3. Analysis of the FSIA's Text

Analysis begins with the FSIA's text. That text is silent on the issue presented: whether the FSIA's requirement of a plenary action against a sovereign was intended to apply in the context of recognition of ICSID awards. The FSIA does not refer to recognition proceedings at all, save to provide that actions to confirm awards " governed by a treaty or other intentional agreement in force . . . calling for the recognition and enforcement of arbitral awards" fall within the FSIA's exception to sovereign immunity for arbitral awards. 28 U.S.C. § 1605(a)(6)(B); see also id. § 1610(a)(6) (establishing exception to sovereign immunity from attachment of assets where " the judgment is based on an order confirming an arbitral award rendered against the foreign state" and where the attachment is consistent with the arbitral agreement). The statute also does not refer to ICSID.

Contrary conclusions may be drawn from the statute's silence. Venezuela argues that because the FSIA is the only source of subject matter jurisdiction over a foreign sovereign, see Saudi Arabia v. Nelson, 507 U.S. 349, 355, 113 S.Ct. 1471, 123 L.Ed.2d 47 (1993), it follows that its requirement of a plenary action was meant to apply to all proceedings brought against

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foreign sovereigns, including the non-substantive one in which an award creditor seeks to convert an ICSID award into a federal judgment. The absence of a textual exception to this general rule, Venezuela argues, means that there is no such exception for an action to recognize an ICSID award. And therefore, it argues, time-consuming and cumbersome though this process may be, to convert an ICSID award against a foreign sovereign into a judgment, an award creditor must bring a plenary lawsuit against the sovereign, in a district in which there is venue under the FSIA, and complying with the FSIA's requirements as to service of process and its timetable for an answer. From Venezuela's argument, it also follows that, for the award creditor to obtain relief (conversion of the award into a judgment) in such a lawsuit, the creditor would have to move for a judgment based on the award, presumably, by moving for judgment on the pleadings under Federal Rule of Civil Procedure 12(c), or for summary judgment under Rule 56. See Venezuela Br. 2 (arguing that to recognize an ICSID award requires " the institution of a plenary action, on notice, with appropriate service of process" ); see also id. at 14; Tr. 5 (arguing that to recognize an ICSID award, a creditor must " go to the D.C. federal district court [and] file their complaint [and] serve [the foreign state] in accordance with the provisions of section 1608(a)." ).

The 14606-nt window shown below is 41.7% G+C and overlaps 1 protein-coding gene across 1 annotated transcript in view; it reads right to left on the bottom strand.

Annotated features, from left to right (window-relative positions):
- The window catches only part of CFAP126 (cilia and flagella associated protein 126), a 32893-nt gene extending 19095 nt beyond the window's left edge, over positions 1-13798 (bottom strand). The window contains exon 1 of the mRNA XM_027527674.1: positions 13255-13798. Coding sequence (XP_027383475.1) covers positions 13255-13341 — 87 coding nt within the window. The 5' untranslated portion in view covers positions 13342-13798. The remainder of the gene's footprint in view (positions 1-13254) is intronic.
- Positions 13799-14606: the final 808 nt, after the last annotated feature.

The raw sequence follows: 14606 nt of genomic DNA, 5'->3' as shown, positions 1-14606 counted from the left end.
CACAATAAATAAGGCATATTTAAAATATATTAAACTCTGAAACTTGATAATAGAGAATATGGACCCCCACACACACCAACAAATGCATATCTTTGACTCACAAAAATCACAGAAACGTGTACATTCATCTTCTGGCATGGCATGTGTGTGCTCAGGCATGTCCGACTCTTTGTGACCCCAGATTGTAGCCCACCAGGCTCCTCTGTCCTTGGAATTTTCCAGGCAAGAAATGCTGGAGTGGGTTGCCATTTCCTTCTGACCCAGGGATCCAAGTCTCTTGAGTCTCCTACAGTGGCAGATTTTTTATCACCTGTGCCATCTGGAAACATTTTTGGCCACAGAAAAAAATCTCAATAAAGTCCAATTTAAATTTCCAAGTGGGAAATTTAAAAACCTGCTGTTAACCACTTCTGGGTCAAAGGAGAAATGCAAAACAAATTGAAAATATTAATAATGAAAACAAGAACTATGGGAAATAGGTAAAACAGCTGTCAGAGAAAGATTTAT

In its brief, Mobil largely ignores the FSIA. It treats the ICSID enabling statute as the only relevant statute. But, in fact, there are aspects of the FSIA's text that support Mobil's view that Congress did not have ICSID award recognition in mind when it prescribed service, venue, and other requirements for lawsuits against sovereigns.

First, the FSIA evinces an intention to leave existing practice under international treaties undisturbed. As noted, FSIA § 1604, the immunity provision, states: " Subject to existing international agreements to which the United States is a party at the time of enactment of this Act [,] a foreign state shall be immune from the jurisdiction [of U.S. courts] except as provided [in] this chapter." 28 U.S.C. § 1604 (emphasis added). Although addressed to the existence of immunity, not the mechanics by which an action is to be brought against a non-immune sovereign, § 1604 fairly reflects an intention not to revise existing law or practice in an area governed by treaty. This intention is easy to understand in the context of a statute animated in part by considerations of international comity.